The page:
There is now widespread agreement that fish stocks are severely depleted and fishing
activity must be limited. At the same time, the promise of the green economy appears
to offer profitable new opportunities for a sustainable seafood industry. What do these
seemingly contradictory ideas of natural limits and green growth mean in practice?
What do they tell us more generally about current transformations to the way nature
is valued and managed? And who suffers and who benefits from these new ecological
arrangements? Far from abstract policy considerations, Patrick Bresnihan shows how
new approaches to environmental management are transforming the fisheries and
generating novel forms of exclusion in the process.
Transforming the Fisheries examines how scientific, economic, and regulatory
responses to the problem of overfishing have changed over the past twenty years.
Based on fieldwork in a commercial fishing port in Ireland, Bresnihan weaves together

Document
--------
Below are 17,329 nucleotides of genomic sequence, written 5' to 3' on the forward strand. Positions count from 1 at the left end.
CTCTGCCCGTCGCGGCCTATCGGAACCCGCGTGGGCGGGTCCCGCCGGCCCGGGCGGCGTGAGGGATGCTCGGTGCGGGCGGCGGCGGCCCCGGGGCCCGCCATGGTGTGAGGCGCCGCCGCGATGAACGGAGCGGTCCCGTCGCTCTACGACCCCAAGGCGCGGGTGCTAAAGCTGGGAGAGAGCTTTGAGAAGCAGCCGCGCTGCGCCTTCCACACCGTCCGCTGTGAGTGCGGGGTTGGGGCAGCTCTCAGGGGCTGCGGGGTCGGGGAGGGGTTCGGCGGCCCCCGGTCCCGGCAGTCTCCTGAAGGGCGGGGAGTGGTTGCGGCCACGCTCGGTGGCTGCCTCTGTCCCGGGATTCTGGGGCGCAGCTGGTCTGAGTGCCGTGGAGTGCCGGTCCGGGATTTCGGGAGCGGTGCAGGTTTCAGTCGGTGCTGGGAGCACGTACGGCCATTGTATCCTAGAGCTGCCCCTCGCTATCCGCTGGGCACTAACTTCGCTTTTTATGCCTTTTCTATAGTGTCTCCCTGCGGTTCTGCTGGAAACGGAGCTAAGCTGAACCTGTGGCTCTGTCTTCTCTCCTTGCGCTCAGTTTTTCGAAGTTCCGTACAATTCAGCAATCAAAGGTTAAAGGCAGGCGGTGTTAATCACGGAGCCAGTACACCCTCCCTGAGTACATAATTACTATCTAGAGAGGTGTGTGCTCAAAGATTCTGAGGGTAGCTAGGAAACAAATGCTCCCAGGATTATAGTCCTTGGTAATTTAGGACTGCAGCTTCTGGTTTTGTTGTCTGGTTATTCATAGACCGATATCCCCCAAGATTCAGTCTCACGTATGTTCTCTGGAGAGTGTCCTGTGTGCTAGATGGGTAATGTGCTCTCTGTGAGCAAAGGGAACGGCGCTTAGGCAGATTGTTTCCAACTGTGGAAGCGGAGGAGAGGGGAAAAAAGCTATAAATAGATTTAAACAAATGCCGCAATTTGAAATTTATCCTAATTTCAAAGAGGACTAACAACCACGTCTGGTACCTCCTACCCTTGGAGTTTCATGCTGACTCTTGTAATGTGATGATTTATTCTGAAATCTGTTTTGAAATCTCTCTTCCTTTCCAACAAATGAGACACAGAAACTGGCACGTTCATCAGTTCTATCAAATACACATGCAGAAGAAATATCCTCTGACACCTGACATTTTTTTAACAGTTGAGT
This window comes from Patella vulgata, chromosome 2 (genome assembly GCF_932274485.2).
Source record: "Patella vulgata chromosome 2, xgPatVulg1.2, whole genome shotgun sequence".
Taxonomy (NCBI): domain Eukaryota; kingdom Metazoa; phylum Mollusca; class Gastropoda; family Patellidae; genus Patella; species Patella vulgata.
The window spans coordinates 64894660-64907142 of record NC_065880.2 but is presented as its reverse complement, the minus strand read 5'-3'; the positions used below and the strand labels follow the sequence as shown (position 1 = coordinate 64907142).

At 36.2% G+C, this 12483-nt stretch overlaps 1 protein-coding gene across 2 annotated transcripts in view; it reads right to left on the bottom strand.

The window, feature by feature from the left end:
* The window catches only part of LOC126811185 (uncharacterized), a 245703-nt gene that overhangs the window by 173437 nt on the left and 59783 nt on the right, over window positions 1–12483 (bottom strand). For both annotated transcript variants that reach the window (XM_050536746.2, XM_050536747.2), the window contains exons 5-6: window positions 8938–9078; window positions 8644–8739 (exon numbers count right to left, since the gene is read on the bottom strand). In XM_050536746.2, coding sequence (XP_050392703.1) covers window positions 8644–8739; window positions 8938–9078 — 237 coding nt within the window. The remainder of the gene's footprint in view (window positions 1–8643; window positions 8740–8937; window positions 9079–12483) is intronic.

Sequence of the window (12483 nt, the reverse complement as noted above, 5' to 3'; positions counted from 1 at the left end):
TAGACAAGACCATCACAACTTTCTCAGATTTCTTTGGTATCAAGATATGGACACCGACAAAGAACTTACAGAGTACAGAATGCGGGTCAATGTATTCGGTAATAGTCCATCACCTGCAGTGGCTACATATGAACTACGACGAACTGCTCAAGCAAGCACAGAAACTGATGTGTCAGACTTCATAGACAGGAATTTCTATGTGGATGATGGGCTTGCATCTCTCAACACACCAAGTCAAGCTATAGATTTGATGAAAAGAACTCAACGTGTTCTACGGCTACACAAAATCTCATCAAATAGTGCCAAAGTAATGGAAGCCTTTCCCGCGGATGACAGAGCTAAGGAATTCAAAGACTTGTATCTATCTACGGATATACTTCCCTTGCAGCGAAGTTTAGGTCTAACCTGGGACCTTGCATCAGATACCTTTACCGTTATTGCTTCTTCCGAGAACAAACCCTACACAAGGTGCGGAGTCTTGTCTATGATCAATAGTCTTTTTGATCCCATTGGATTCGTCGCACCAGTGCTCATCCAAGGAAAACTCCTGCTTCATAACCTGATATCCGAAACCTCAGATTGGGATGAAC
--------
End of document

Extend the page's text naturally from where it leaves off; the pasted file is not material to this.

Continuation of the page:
ethnography, science, history, and social theory to explore the changing relationships
between knowledge, nature, and the market. For Bresnihan, many of the key concepts
that govern contemporary environmental thinking—such as scarcity, sustainability, the
commons, and enclosure—should be reconsidered in light of the collapse of global
fish stocks and the different ways this problem is being addressed. Only by considering
these concepts anew can we begin to reinvent the ecological commons we need for the
Patrick Bresnihan is a member of the Authority Research Network and an Assistant Professor in environmental geography at Trinity College, Dublin.